13. The tool of claim 1, wherein superabrasive particles in a central location on the tool are larger in size than superabrasive particles in a peripheral location on the tool.
14. The tool of claim 1, wherein the plurality of superabrasive particles are arranged according to a predetermined attitude.
15. The tool of claim 14, wherein the plurality of superabrasive particles are substantially configured with an apex portion oriented towards a work piece.
16. The tool of claim 14, wherein superabrasive particles in a central location on the tool are configured with an apex or an edge portion oriented towards a work piece, and superabrasive particles in a peripheral location on the tool are configured with a face portion oriented towards the work piece.
17. The tool of claim 1, wherein the plurality of superabrasive particles include a member selected from the group consisting of diamond, polycrystalhne diamond, cubic boron nitride, polycrystalline cubic boron nitride, and combinations thereof.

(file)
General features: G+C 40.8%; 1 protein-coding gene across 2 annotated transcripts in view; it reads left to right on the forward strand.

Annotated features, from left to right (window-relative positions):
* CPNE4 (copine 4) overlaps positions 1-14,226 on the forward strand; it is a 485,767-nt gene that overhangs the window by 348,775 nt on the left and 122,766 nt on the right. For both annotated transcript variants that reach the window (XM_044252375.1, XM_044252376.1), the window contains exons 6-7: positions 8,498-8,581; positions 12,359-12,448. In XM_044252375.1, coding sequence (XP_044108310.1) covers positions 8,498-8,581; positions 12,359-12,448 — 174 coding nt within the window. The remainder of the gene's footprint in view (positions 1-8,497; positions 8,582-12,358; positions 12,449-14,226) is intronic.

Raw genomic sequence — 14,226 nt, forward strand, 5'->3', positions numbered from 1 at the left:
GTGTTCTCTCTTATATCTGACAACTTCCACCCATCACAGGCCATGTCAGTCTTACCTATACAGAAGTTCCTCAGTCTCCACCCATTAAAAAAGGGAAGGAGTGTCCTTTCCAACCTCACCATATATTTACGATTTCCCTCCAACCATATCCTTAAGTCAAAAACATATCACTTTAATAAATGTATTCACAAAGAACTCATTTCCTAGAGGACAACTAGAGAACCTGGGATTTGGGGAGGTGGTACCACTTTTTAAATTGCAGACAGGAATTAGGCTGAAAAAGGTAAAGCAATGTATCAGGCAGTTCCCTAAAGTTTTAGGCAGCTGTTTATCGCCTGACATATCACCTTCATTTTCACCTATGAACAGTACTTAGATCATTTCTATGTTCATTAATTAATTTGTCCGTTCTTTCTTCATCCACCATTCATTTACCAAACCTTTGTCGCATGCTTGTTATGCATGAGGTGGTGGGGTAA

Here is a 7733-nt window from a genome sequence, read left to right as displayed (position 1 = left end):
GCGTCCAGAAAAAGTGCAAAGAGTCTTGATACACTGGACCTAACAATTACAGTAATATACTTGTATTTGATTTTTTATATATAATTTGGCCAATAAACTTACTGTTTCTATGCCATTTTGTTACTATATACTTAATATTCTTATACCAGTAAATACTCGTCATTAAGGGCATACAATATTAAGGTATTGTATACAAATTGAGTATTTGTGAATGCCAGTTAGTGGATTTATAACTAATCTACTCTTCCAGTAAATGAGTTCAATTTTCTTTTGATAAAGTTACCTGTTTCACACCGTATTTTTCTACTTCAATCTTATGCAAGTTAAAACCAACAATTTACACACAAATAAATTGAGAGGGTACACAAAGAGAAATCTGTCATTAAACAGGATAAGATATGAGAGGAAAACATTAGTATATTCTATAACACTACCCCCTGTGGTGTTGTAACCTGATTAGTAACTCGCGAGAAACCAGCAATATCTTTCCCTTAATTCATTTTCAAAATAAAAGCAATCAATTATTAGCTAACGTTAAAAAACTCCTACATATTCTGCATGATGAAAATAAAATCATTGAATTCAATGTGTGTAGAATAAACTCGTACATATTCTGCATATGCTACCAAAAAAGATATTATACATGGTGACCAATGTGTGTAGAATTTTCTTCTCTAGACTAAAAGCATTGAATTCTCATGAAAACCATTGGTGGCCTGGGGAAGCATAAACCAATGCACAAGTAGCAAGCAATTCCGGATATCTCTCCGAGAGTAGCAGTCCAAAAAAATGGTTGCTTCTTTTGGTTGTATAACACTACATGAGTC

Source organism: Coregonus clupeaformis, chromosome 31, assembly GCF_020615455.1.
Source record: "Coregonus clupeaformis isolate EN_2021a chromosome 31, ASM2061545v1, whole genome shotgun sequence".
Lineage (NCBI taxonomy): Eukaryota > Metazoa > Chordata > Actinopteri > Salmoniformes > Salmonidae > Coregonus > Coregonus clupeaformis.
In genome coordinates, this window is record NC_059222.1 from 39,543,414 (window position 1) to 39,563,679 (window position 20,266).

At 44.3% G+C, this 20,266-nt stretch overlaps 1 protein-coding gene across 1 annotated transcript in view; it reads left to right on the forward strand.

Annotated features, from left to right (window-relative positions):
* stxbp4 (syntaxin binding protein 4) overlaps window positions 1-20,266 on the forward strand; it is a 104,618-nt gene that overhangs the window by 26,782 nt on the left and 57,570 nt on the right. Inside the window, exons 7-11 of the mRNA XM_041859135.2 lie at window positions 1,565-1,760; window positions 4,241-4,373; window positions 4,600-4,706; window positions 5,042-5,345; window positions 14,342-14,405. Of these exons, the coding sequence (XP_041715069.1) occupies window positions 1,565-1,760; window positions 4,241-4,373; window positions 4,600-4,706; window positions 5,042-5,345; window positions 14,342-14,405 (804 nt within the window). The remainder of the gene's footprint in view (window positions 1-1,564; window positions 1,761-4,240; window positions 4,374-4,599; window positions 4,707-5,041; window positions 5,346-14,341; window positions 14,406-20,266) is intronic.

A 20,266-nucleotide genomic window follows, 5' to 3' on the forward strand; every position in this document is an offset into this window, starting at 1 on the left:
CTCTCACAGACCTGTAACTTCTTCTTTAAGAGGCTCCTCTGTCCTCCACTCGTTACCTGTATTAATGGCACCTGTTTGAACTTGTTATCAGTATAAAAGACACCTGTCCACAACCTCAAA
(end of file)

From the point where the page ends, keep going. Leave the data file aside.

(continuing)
18. The tool of claim 17, wherein the plurality of superabrasive particles includes diamond.
19. The tool of claim 1, wherein the plurality of superabrasive particles are from about 100 microns to about 200 microns in size.
20. The tool of claim 1, wherein the solidified organic material layer comprises a member selected from the group consisting of amino resins, acrylate resins, alkyd resins, polyester resins, polyamide resins, polyimide resins, polyurethane resins, phenolic resins, phenolic/latex resins, epoxy resins, isocyanate resins, isocyanurate resins, polysioxane resins, reactive vinyl resins, polyethylene resins, polypropylene resins, polystyrene resins, phenoxy resins, perylene resins, polysulfone resins, acrylonitrile-butadiene-styrene resins, acrylic resins, polycarbonate resins, polyimide resins, and mixtures thereof.
21. The tool of claim 20, wherein the solidified organic material layer is an epoxy resin.
22. The tool of claim 20, wherein the solidified organic material layer is a polyurethane resin.
23. The tool of claim 20, wherein the solidified organic material layer is a polyimide resin.